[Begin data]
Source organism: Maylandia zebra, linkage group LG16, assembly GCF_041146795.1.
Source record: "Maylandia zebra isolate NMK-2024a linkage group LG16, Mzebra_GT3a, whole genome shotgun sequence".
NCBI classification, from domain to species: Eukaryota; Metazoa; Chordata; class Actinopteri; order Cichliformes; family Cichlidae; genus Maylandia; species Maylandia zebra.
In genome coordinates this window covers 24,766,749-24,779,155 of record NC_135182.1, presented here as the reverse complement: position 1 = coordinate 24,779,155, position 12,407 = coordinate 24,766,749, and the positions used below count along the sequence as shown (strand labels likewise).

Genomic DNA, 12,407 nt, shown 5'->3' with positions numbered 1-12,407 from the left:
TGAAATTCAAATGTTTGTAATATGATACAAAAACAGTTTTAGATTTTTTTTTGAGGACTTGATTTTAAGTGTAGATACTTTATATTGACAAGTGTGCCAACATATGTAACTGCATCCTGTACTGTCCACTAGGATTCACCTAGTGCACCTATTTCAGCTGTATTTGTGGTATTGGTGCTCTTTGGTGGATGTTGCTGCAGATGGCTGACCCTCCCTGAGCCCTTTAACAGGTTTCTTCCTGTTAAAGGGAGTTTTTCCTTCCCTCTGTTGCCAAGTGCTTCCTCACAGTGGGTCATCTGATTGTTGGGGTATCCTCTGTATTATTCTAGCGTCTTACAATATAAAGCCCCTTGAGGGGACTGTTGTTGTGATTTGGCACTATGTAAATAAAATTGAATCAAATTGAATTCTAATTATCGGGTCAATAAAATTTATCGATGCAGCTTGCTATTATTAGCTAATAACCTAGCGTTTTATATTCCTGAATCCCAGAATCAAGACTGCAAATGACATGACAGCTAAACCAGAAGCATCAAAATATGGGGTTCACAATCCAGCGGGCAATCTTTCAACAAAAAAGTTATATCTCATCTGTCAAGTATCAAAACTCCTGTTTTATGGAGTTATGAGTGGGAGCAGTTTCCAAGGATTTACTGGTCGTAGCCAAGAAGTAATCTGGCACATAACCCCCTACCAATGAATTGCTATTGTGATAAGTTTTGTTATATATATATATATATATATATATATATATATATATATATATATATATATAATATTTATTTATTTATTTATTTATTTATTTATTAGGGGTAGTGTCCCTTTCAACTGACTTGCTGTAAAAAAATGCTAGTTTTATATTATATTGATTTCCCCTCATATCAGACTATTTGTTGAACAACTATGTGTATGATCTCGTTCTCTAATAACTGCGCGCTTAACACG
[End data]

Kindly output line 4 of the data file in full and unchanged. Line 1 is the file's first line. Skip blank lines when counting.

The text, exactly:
In genome coordinates this window covers 24,766,749-24,779,155 of record NC_135182.1, presented here as the reverse complement: position 1 = coordinate 24,779,155, position 12,407 = coordinate 24,766,749, and the positions used below count along the sequence as shown (strand labels likewise).